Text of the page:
WHAT IS OVARIAN CANCER
Ovarian cancer starts in a woman's ovaries. There are two ovaries, one on each side of the pelvis. The ovaries produce eggs and are the main source of the female hormones estrogen and progesterone.
There are three main types of ovarian tumors. They are named for the kind of cells that they start from. Epithelial tumors, which develop from the cells that cover the outer surface of the ovary, account for 85 to 90% of all cancers of the ovaries. The second type of tumor starts in the germ cells that form the eggs in the ovary. The third type of tumor starts from the stromal cell tissue, which holds the ovary together and produces the female hormones.
Difficult to detect in its early stages, ovarian cancer is often permitted to progress to an advanced stage before it is detected. In fact, the majority of women, 77%, are diagnosed after the disease has reached an advanced stage. Despite advancements in surgery and chemotherapy treatments, the overall five-year survival rate for women with advanced stage ovarian cancer has remained constant over the past 30 years at approximately 15%.
Conversely, those women diagnosed with early stage (Stage I) disease have an overall five-year survival rate approaching 90 to 95%. Clearly, early-stage detection of ovarian cancer is the best way to improve survival.
being proactive can make all the difference - know the symptoms
Be proactive & make a difference
know the symptoms
- Pelvic or abdominal pain
- Trouble eating or feeling full quickly
- Urinary urgency or frequency
While these symptoms also represent common problems that affect most women at different times, it's important to be aware of them. If you have one or more of these symptoms, and if they persist for two weeks or more, see your doctor immediately.
Living With Ovarian Cancer
Being diagnosed with ovarian cancer impacts us physically, emotionally, cognitively and spiritually, as if we’ve entered an alternate universe where nothing makes sense anymore. It’s frightening. Frustrating. Hard to know what to think, let alone what to ask, what to do or where to look for help. Questions may come at odd moments—and that’s to be expected. It may give you some peace of mind to know that right now, there are other women who were diagnosed on the same day you were. Statistics tell us that there are around 62 women in the U.S. diagnosed each day. Many of them may be feeling a lot like you do at this moment. And many of them may be viewing this website, just like you are now.
So much information is available online, in books and throughout the community—but it can also be overwhelming if you let it. Pace yourself. Explore a little today and perhaps a little more tomorrow. And, always leave prognosing up to your team of physicians.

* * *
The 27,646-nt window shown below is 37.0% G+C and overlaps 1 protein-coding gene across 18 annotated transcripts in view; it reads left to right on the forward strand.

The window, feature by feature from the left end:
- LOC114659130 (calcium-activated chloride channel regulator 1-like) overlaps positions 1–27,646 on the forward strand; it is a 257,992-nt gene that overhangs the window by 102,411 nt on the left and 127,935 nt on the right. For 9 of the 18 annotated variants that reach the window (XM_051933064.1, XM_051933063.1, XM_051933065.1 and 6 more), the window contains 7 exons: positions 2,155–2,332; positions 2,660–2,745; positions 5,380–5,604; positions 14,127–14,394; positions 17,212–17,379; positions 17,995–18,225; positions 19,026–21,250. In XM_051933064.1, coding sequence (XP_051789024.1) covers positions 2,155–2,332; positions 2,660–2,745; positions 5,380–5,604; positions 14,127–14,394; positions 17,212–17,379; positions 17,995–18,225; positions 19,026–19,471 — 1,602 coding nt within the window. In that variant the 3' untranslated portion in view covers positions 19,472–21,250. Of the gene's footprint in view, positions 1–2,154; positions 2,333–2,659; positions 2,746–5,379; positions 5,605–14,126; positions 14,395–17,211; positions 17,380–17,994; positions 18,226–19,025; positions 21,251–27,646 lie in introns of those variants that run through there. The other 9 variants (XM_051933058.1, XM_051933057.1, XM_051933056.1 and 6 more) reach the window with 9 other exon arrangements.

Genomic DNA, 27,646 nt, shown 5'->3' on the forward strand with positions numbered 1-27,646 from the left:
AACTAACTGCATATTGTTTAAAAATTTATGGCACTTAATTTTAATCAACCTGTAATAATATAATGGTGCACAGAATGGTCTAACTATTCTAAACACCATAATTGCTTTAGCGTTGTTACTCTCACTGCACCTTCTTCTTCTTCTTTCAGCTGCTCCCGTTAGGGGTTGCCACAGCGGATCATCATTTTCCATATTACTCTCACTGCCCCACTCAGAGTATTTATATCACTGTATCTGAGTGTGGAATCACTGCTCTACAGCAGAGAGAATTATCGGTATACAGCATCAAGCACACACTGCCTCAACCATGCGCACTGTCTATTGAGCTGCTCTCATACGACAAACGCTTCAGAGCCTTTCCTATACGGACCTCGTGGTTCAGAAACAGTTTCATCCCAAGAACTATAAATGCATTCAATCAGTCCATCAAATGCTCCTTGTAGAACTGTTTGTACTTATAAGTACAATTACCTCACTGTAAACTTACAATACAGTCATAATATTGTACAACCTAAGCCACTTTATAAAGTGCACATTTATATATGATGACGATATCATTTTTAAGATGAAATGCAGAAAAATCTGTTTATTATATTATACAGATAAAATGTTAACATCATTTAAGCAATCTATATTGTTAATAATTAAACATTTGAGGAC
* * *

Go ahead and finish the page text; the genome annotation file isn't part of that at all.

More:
We’ve designed this site to be a resource for you and your family and to empower you wherever you are on your path with ovarian cancer. If you have any suggestions or need more help, please contact us.
What to Ask Your Doctor
Your journey with ovarian cancer is one that will be filled with questions, concerns, highpoints and yes—pitfalls. Try to remember that your concerns are valid and you should feel confident about bringing any question you have, no matter how trivial it may seem at first, to the attention of your healthcare team. You should also feel completely justified in changing doctors if you feel that you are not getting the answers you seek.
It may be helpful to keep a tabbed binder in which to organize your healthcare information and paperwork, along with an appointment calendar and a notepad. Write down any questions that come to mind so that you'll have them ready the next time you're in contact with your healthcare team.
Below is a printable list of questions you can bring with you to your next appointment. Be sure to add any questions you come up with between now and then so that you'll have them ready.
- What type of ovarian cancer do I have?
- Has my cancer spread beyond the ovaries? At what stage does that put me?
- What cell type do I have?
- What is the microscopic grade of my cancer and what will that mean in my case?
- What treatment options or medications do you recommend for me?
- Will I need surgery and, if so, how extensive should it be?
- What risks or side effects should I expect from different treatment options?
- How can I reduce the side effects?
- Given the treatment options we discussed, how likely is it that my cancer will return?
- For how long do you expect I'll need chemotherapy?
- How will we know whether or not the cancer has returned?
- How should I prepare for treatment?
- Should I or anyone else in my family be tested for the genetic mutations commonly associated with ovarian cancer?
- What nutritional guidelines should I follow?
- Will I be able to have children after my treatment?
- What is my expected prognosis?
- How long might it take for me to recover?
- How will my treatments affect my work?
- Will I need a wig?
- What do I tell my children, husband, parents and other family members?
- Are there any clinical trials or experimental therapies I might qualify for?
- How often should I follow up with you or your staff?